By understanding how to interpret your PC's basic technical specifications, you can quickly determine whether your PC can meet the minimum system requirements as stated above. You can also use the button conveniently located under each section to copy the information for comparison.
How to Download Windows 11 if You Are Eligible
If you meet the previously stated requirements of owning a PC that meets the minimum system requirements and currently have a valid copy of Windows 10 installed, there are three methods available for how to download Windows 11. The first and arguably easiest is downloading the Windows 11 Installation Assistant and following the instructions. It is worth noting that you must have administrator privileges to carry out the installation:
Select "Run." Once the tool confirms the device hardware is compatible, you will be presented with the license terms. Select "Accept and Install." Once the tool is ready, click the "Restart Now" button to complete the installation on your computer. It might take some time to install Windows 11, and your PC will restart a few times. Make sure you don't turn off your PC.
The second method involves creating a bootable Windows 11 Installation Media using a CD or USB external hard drive. To accomplish this, you will need to use a CD or USB external hard drive with at least 8GB of free space, as well as downloading and running the Windows Media Creation Tool:
“If you agree to the license terms, select "Accept." On the "What do you want to do?" page, select "Create installation media for another PC" and then select "Next." Select the language, edition, and architecture (64-bit) for Windows 11. Select which media you want to use.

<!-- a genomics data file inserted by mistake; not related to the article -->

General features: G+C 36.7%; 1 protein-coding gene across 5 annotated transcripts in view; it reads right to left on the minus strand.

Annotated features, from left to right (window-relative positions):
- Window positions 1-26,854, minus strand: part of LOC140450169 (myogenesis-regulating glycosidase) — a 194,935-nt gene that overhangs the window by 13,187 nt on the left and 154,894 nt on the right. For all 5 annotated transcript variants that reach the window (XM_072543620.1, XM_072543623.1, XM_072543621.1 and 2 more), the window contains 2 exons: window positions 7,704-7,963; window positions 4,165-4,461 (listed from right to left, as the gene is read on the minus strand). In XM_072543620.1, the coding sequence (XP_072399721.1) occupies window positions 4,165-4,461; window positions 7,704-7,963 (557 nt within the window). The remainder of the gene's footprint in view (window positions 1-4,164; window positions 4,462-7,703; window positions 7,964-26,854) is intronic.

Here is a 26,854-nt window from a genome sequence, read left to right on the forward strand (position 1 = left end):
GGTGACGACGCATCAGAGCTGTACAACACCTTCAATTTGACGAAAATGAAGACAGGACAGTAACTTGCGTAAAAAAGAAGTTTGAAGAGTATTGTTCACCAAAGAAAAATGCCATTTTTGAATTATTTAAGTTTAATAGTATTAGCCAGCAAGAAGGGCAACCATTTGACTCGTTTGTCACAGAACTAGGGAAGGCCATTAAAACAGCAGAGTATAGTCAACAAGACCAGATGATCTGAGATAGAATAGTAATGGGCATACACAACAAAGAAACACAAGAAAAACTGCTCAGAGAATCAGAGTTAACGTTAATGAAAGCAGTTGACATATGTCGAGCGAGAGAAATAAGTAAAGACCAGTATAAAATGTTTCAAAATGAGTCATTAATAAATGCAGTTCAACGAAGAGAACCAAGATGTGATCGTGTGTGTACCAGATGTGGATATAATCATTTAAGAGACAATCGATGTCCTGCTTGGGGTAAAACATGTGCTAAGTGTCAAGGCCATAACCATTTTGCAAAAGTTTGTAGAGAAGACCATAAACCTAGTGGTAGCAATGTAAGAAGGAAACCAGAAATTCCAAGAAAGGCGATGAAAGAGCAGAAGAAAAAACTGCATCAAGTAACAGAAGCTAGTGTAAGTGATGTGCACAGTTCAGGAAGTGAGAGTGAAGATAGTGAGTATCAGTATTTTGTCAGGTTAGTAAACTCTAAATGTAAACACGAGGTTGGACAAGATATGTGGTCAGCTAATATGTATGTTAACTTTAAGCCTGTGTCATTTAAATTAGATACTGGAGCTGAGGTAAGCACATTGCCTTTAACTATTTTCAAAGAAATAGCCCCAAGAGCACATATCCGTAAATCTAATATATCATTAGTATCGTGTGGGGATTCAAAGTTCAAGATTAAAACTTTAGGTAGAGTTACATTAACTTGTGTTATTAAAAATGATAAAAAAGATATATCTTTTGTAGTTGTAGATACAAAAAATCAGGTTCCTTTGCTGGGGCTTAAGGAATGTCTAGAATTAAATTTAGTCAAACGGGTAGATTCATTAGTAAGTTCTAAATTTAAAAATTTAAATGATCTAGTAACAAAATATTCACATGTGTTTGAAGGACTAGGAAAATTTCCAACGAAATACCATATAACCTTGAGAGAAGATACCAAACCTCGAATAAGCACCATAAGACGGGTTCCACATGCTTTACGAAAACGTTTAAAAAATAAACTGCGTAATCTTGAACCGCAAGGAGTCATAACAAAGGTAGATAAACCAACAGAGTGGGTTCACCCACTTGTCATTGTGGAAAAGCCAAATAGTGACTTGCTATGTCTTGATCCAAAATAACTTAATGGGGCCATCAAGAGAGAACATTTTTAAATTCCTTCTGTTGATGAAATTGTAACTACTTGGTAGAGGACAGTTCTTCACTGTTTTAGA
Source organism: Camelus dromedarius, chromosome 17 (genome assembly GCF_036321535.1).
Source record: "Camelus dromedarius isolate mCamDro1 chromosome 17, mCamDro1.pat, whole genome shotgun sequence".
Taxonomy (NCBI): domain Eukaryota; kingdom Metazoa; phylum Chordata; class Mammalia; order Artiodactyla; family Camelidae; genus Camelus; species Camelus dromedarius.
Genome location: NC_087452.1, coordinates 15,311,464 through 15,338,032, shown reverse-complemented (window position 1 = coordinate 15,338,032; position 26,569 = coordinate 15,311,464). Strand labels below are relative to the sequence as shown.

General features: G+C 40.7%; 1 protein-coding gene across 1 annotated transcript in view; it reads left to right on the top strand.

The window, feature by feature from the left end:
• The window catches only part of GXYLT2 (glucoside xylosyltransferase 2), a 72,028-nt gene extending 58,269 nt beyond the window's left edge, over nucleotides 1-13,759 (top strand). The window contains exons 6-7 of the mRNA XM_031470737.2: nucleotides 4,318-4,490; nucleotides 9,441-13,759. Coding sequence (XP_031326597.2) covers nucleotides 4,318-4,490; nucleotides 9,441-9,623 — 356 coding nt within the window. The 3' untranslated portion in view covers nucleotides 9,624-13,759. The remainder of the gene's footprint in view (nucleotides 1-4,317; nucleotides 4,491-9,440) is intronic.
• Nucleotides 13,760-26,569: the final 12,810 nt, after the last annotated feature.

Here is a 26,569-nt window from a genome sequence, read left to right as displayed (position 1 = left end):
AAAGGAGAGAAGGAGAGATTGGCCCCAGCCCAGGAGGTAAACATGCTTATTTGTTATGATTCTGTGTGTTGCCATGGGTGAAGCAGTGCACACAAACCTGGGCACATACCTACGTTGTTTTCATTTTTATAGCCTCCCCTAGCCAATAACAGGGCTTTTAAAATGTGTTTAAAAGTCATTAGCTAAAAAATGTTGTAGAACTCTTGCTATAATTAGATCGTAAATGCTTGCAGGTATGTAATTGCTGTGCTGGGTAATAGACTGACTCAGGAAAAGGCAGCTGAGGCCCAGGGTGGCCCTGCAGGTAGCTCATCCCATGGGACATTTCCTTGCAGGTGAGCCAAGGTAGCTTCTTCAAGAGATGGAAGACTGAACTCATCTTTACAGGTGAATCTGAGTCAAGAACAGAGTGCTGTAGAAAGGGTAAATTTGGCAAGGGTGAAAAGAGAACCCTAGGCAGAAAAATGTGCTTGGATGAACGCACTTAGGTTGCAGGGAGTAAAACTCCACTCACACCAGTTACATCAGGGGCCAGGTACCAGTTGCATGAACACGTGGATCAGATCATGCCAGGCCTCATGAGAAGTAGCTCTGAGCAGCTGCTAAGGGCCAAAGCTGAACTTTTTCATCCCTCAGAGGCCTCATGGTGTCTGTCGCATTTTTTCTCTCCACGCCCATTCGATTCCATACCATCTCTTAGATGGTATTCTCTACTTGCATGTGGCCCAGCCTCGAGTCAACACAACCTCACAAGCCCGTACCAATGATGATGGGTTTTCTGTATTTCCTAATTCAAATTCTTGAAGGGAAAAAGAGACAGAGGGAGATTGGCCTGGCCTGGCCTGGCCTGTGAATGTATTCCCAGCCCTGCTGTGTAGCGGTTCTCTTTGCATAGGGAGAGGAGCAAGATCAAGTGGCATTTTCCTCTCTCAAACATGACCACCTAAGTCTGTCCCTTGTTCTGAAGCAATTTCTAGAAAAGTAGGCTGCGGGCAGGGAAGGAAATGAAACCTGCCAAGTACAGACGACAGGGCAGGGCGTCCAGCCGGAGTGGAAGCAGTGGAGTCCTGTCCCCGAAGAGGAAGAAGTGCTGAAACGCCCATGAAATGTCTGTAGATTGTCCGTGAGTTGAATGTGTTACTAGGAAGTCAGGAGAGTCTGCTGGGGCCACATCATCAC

USB flash drive: Attach a blank USB flash drive with at least 8GB of space. Any content on the flash drive will be deleted.
ISO file: Save an ISO file to your PC. This can be used to create a bootable DVD.
After the file is downloaded, you can go to the location where the file is saved or select "Open DVD burner" and follow the instructions to burn the file to a DVD.”
The third method involves creating a virtual machine, an ISO file, or a bootable installation media to install Windows 11. This method requires a product key to unlock your desired version of the OS, and your PC must have a 64-bit CPU.
If your PC does not meet the minimum system requirements, you can consider purchasing a brand-new Acer PC with Windows 11 already preinstalled. Check out Acer.com and your favorite online retailer to discover some tips for finding an Acer Windows 11 PC if you’re not eligible for an upgrade and save yourself the trouble.
About Dan VanPatten: Dan is a full-time technology writer with interests in gaming, gadgetry, and all things PC tech related. He writes about a variety of topics including technology news, product reviews, and software. His experience stems from years of experience writing & producing content for technology newsletters & publications.